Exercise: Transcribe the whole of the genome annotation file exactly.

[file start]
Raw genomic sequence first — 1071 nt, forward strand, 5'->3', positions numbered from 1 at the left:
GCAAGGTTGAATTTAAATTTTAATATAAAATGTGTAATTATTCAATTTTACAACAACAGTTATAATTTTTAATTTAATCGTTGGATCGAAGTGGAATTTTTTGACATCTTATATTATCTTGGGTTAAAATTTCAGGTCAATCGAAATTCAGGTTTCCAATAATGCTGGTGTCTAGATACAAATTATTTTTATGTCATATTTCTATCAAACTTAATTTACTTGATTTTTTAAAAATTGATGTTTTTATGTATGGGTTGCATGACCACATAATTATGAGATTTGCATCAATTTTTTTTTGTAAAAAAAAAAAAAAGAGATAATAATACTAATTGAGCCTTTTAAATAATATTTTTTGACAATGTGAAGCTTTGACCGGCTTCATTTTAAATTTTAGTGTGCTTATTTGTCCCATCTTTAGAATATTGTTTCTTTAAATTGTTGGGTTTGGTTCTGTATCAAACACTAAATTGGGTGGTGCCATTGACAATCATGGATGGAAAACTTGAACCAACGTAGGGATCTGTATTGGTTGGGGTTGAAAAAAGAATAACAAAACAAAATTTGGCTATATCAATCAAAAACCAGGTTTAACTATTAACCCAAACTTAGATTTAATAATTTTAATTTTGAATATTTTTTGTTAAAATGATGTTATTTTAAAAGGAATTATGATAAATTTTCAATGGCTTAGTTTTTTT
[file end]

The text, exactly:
Raw genomic sequence first — 1071 nt, forward strand, 5'->3', positions numbered from 1 at the left:
GCAAGGTTGAATTTAAATTTTAATATAAAATGTGTAATTATTCAATTTTACAACAACAGTTATAATTTTTAATTTAATCGTTGGATCGAAGTGGAATTTTTTGACATCTTATATTATCTTGGGTTAAAATTTCAGGTCAATCGAAATTCAGGTTTCCAATAATGCTGGTGTCTAGATACAAATTATTTTTATGTCATATTTCTATCAAACTTAATTTACTTGATTTTTTAAAAATTGATGTTTTTATGTATGGGTTGCATGACCACATAATTATGAGATTTGCATCAATTTTTTTTTGTAAAAAAAAAAAAAAGAGATAATAATACTAATTGAGCCTTTTAAATAATATTTTTTGACAATGTGAAGCTTTGACCGGCTTCATTTTAAATTTTAGTGTGCTTATTTGTCCCATCTTTAGAATATTGTTTCTTTAAATTGTTGGGTTTGGTTCTGTATCAAACACTAAATTGGGTGGTGCCATTGACAATCATGGATGGAAAACTTGAACCAACGTAGGGATCTGTATTGGTTGGGGTTGAAAAAAGAATAACAAAACAAAATTTGGCTATATCAATCAAAAACCAGGTTTAACTATTAACCCAAACTTAGATTTAATAATTTTAATTTTGAATATTTTTTGTTAAAATGATGTTATTTTAAAAGGAATTATGATAAATTTTCAATGGCTTAGTTTTTTT